Mood Music - Cell Therapy by Goodie Mob
At Baseball Nation, Jeff Sullivan wrote a cool article on which teams have been getting favorable and unfavorable strike calls. By comparing to a Pitch F/X strike zone, you can determine if a team is getting more or less strikes called for them than one would expect. These results can then be used to make inferences about pitch framing and receiving.
In Sullivan's article, the Yankees have had the third best rate of "stealing" strikes, behind only the Brewers and Braves. Using the Pitch F/X data on Fangraphs, I took things back a few more seasons to see if there was a way to isolate the impact of different catchers.
From this data, we can calculate the number of strikes that we would expect, given the Pitch F/X strike zone.
In 2012, Yankees pitchers have thrown 6483 pitches and they have been inside the Pitch F/X zone 47.9% of the time. So, by multiplying the two, we get 3105 pitches in the strike zone, leaving 3378 pitches outside the strike zone. Of those 3378 pitches, 28.7% of them were swung at, giving an additional 970 strikes. By adding the two, we can conclude that the Yankees pitchers would have thrown 4075 strikes if the zone was called precisely by the Pitch F/X data.*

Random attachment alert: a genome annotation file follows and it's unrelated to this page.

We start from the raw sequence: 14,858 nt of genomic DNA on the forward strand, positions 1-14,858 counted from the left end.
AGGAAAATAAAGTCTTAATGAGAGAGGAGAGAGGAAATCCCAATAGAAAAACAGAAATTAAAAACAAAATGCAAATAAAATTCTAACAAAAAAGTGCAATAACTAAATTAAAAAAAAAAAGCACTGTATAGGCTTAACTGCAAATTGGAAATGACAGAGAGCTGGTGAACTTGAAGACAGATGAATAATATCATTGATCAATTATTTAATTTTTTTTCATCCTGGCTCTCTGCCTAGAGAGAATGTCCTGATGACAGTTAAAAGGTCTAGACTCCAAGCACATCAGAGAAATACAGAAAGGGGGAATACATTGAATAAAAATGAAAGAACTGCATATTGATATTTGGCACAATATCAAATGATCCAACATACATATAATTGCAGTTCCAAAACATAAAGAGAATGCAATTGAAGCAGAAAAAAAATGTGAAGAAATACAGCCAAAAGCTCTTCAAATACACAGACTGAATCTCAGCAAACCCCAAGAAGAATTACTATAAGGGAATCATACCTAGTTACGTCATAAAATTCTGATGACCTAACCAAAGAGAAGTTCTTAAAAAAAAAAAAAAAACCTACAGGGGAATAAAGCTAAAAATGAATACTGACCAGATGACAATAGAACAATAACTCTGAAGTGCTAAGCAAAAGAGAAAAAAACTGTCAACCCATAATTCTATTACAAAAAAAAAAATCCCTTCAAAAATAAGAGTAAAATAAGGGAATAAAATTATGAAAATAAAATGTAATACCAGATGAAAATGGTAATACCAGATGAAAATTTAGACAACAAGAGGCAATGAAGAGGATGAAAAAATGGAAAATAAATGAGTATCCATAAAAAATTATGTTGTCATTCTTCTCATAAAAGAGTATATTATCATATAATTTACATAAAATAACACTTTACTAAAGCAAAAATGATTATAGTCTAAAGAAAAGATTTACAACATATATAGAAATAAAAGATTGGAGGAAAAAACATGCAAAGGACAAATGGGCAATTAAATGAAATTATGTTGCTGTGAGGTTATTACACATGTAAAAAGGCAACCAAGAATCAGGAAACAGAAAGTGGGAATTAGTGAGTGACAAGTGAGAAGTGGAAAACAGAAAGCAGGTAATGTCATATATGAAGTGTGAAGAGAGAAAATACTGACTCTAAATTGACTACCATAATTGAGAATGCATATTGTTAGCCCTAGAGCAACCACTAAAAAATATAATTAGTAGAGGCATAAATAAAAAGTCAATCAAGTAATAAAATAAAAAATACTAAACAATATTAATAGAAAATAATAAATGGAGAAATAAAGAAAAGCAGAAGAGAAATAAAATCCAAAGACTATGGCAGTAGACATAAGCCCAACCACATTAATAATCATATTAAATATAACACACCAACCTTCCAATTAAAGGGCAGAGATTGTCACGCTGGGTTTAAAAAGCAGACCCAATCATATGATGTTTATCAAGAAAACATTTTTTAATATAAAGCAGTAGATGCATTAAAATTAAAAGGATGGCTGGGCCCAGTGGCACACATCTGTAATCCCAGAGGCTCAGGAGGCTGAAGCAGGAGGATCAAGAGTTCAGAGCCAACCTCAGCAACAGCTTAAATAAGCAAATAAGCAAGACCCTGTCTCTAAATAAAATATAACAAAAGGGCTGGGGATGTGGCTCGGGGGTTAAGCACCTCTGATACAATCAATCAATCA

*If you're checking my math, all of this is subject to small rounding errors.
As the Yankees pitchers have actually thrown 4106 strikes, they have come out thirty-one strikes ahead. There are a number of things that could contribute to that. Bad officiating, pitchers with consistently good control, Russell Martin's receiving, and inaccuracies in the Pitch F/X data all seem reasonable. Going back a few more years (click the table to embiggen or if cut off):
There is not only a correlation, but a strong correlation to Jorge Posada being behind the plate and truly dreadful results. I hate to draw black and white conclusions, but it looks for all the world like he really was a disaster at receiving those last few years. Sorry, Jorge :(
Thankfully, things seem to be much better with Russell Martin behind the plate, which is good. With the way that the front office seems to think so highly of his catching ability, it is encouraging to actually see some numbers that support that.